Gut microbes as future therapeutics in treating inflammatory and infectious diseases: Lessons from recent findings [review, 2018]

A fairly lengthy and technical review of the gut microbiome. Much of it probably over the level of most people here (including me), but it does contain some interesting and useful stuff, including a chart “Gut microbes and probiotics in controlling parasitic infections”. Covers much of the gut microbiome’s extraintestinal impacts.


The human gut microbiota has been the interest of extensive research in recent years and our knowledge on using the potential capacity of these microbes are growing rapidly. Microorganisms colonized throughout the gastrointestinal tract of human are coevolved through symbiotic relationship and can influence physiology, metabolism, nutrition and immune functions of an individual. The gut microbes are directly involved in conferring protection against pathogen colonization by inducing direct killing, competing with nutrients and enhancing the response of the gut-associated immune repertoire. Damage in the microbiome (dysbiosis) is linked with several life-threatening outcomes viz. inflammatory bowel disease, cancer, obesity, allergy, and auto-immune disorders. Therefore, the manipulation of human gut microbiota came out as a potential choice for therapeutic intervention of the several human diseases. Herein, we review significant studies emphasizing the influence of the gut microbiota on the regulation of host responses in combating infectious and inflammatory diseases alongside describing the promises of gut microbes as future therapeutics.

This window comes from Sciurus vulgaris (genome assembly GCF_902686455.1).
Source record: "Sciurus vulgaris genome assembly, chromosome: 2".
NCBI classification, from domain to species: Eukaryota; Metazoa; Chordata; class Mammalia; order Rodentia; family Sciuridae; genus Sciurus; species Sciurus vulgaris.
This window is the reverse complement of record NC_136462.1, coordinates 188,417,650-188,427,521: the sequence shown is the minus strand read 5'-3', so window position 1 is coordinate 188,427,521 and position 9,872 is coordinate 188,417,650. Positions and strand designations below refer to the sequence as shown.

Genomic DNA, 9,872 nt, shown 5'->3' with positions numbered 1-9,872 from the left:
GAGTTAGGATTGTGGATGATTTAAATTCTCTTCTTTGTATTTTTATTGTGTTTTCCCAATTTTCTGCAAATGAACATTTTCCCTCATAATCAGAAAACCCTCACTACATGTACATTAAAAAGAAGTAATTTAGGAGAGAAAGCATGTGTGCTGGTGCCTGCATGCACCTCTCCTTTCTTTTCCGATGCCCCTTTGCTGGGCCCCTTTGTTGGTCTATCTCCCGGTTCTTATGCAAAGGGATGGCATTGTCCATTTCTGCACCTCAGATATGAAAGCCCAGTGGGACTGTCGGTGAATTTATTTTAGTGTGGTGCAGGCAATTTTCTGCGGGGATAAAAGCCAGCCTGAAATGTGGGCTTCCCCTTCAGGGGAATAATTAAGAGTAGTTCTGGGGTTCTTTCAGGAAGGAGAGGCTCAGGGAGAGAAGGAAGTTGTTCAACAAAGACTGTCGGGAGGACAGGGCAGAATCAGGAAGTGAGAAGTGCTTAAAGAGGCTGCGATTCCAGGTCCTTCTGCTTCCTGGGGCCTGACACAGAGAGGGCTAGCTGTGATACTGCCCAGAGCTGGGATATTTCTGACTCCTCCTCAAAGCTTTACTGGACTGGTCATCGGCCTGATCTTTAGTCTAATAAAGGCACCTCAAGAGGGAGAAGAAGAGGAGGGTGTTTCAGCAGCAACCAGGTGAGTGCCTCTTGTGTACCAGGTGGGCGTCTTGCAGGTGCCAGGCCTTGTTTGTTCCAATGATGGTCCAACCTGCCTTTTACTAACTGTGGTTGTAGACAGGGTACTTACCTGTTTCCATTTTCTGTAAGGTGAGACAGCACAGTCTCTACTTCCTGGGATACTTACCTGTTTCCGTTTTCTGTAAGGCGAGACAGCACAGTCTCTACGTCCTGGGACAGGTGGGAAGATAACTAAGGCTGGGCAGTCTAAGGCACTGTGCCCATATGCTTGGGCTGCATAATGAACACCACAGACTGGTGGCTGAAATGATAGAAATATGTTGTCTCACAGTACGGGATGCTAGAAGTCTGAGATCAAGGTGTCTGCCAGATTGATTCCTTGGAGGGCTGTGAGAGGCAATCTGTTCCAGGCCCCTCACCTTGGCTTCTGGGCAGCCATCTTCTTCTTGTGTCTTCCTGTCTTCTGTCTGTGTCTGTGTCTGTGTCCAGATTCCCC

1.0 Gut microbiota and human diseases

2.0 Gastrointestinal diseases

2.1 Cancer

2.2 Metabolic diseases

2.3 Allergies

3.0 Mechanism of the function of gut microbiota

3.1 Physicochemical mechanisms: Human-Gut microbiota interactions

3.2 Manipulation of human immune response

3.3 Microbiota and adaptive immune response

4.0 Gut microbes and infectious diseases

5.0 Gut microbes as therapeutics: Current trends of using gut microbes, prospects and challenges

5.1 Molecular approaches in gut microbiota research

5.2 Gut microbes as therapeutics


Conclusion and future directions

Table 2: Gut microbes and probiotics in controlling parasitic infections.


  • Composition and physiological functions of human gut microbiota and associated diseases have been discussed.

  • Mechanistic insights of gut microbiota mediated protection to inflammatory and infectious diseases have been reviewed.

  • Current trends of gut microbes targeted therapeutic strategies; promises and drawbacks have been discussed.


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